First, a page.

Investors are also hoping to see Google return to form this quarter since the company missed earnings expectations when it reported fourth quarter results in January. That was the first time in the company's short history as a public company that it failed to surpass Wall Street's consensus estimates.
"For the first time in its history, Google's a show-me stock," Pyykkonen said. "Investors are expecting a clear rebound from the miss in the last quarter. That's the mind set."
...but could taxes and investments whack profits?
One reason the company missed projections for the fourth quarter - and by a wide margin to boot - was because the company's tax rate for the quarter was much higher than analysts were expecting.
Analysts said they hope that Google does not surprise them with a higher tax rate this time around. But Barry said that other factors, namely Google's heavy capital spending on new products and services, could wind up hurting near-term profits.
"The question is, how expensive are all the investments they are making and what that will do to the bottom line," he said.
Investors will also be interested to hear about what, if anything, Google plans to do to fend off increased competition in search. MSN is making a bigger push to attract marketers with its new adCenter program.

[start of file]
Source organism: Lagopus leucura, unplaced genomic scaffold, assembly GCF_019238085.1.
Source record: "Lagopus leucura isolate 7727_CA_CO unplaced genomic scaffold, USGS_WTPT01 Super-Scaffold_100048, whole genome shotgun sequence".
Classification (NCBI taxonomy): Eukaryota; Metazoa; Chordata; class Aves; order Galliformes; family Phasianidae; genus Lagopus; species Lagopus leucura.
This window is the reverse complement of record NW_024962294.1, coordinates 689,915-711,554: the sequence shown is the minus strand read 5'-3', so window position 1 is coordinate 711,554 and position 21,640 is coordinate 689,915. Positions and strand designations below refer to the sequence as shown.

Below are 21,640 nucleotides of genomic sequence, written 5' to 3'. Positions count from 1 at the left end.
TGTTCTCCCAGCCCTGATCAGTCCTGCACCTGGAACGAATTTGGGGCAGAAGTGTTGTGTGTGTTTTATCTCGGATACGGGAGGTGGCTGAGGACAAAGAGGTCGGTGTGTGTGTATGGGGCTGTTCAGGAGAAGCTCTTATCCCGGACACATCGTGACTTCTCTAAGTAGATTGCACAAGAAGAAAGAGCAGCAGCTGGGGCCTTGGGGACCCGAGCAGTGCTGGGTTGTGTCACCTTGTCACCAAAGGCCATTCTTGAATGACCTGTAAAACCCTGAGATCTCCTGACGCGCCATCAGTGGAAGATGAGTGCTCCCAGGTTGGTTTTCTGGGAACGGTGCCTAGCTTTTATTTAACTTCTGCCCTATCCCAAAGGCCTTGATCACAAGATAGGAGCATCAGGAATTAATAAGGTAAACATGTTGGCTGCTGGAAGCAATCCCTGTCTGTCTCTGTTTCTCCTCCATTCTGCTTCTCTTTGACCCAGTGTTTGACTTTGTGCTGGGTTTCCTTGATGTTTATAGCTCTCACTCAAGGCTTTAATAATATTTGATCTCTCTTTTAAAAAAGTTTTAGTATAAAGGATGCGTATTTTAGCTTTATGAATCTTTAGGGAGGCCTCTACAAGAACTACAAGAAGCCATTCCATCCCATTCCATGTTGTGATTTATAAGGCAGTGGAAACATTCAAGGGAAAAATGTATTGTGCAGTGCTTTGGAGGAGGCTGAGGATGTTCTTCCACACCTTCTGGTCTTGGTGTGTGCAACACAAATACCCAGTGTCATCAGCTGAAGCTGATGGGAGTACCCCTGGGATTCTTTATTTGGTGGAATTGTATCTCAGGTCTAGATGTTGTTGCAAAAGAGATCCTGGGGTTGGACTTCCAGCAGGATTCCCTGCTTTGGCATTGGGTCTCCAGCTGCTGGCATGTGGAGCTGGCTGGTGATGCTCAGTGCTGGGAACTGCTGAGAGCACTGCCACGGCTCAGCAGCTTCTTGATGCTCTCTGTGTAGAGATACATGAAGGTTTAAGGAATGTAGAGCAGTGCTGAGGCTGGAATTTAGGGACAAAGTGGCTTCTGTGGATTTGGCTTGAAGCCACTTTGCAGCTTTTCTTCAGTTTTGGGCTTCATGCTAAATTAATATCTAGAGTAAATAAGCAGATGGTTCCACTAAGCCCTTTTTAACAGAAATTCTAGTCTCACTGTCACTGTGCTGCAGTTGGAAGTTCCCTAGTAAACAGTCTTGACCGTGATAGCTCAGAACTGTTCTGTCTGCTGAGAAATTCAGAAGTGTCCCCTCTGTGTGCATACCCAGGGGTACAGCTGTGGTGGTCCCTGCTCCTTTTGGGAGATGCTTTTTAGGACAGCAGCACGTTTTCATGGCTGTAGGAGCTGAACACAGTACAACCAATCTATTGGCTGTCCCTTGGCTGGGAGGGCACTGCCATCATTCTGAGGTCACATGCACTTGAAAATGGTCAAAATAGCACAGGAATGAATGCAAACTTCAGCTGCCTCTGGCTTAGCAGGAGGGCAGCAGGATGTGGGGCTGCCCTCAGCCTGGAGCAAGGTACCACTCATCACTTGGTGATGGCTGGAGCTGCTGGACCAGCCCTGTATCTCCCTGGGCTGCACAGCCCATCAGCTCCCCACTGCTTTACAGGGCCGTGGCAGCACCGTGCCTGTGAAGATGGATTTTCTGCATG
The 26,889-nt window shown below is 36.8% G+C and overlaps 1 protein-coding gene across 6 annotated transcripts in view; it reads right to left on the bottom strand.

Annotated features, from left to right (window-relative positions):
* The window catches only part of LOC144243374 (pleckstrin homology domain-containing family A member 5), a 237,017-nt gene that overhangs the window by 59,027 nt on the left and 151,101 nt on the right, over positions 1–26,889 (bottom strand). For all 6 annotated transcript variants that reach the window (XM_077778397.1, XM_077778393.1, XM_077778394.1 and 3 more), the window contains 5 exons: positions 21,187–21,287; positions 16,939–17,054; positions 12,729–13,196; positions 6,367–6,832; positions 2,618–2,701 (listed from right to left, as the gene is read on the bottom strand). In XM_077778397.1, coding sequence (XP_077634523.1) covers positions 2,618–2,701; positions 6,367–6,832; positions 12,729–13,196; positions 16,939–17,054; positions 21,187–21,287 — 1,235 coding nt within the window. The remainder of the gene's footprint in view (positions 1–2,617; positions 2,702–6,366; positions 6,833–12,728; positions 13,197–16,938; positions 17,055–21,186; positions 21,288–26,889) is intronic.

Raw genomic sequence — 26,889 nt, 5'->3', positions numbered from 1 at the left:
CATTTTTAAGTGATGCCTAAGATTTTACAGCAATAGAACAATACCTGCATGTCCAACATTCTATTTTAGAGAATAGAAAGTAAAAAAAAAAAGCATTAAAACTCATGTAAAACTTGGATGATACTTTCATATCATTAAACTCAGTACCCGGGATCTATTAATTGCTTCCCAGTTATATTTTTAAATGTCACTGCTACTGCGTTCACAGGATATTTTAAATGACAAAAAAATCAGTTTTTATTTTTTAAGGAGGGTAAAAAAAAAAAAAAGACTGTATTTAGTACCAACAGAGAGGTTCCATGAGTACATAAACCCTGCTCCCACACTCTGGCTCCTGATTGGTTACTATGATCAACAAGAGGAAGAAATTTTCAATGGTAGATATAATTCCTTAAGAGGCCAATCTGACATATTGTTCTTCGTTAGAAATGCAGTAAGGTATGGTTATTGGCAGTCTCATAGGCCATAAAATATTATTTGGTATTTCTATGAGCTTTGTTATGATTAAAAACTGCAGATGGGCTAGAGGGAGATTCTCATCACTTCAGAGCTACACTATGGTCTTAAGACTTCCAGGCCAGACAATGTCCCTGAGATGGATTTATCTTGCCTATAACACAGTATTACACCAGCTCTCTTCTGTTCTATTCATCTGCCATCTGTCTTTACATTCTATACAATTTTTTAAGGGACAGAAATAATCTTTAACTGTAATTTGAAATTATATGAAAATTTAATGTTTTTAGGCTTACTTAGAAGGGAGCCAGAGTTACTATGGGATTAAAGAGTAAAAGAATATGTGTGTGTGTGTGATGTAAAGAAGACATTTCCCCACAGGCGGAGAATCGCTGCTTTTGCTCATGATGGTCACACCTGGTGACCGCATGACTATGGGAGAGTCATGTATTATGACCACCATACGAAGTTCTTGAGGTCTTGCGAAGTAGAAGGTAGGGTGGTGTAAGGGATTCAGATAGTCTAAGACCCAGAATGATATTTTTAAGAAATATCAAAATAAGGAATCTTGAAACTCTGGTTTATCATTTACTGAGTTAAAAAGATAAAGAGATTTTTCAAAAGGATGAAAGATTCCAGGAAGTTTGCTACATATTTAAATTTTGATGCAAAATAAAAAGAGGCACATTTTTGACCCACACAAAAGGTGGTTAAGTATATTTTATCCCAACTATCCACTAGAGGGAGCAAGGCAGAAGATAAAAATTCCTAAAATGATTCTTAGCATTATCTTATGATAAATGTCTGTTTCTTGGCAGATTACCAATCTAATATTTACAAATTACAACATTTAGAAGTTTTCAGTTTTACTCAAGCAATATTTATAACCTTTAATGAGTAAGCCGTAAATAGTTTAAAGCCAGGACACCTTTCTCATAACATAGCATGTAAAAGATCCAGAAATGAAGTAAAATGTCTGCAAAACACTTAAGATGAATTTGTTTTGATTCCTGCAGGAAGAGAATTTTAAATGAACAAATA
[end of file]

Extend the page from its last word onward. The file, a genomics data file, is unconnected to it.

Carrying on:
And Yahoo!, during its first-quarter conference call Tuesday, discussed changes that it is working on to its search platform. The company hopes to roll out new search technology later this year in order to improve the relevancy of its results and attract higher rates from advertisers.
But Mark Stahlman, an analyst with Caris & Co., said that he sees no reason why Google will lose its lead to Yahoo! any time soon since its search technology is superior.
"Yahoo! still has only a small fraction of the engineering talent that Google has, so will they ever be able to reverse the trend of market share loss?" Stahlman said. "I think Google will continue to gain share and become more dominant in the lucrative ad search business."
Still, some investors have expressed concern that Google is too dependent on search, questioning whether or not Google will be able to succeed in some of its diversification efforts.
The company has introduced several new products lately (a finance Web site and online calendar for example) that make it look more like an Internet portal such as Yahoo! or Time Warner's AOL. (Time Warner (Research) also owns CNN/Money.com.)
"Google is such a strong brand in search and it's unclear whether that association has as much currency with Internet users. It's also unclear whether other products are as good vis-a-vis the competitive offerings," Barry said.
That said, Barry thinks that Google has more room to grow in search, particularly in markets outside of the U.S. So Google's international sales will be another area that investors will be paying close attention to, especially since Yahoo! reported strong results from its international operations.
Yahoo! said Tuesday that revenues from outside the U.S. grew 41 percent from a year ago after adjusting for currency fluctuations, outpacing the company's overall sales increase, excluding TAC of 33 percent.
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Analysts quoted in this story do not own shares of the companies mentioned and their firms have no investment banking ties to the company.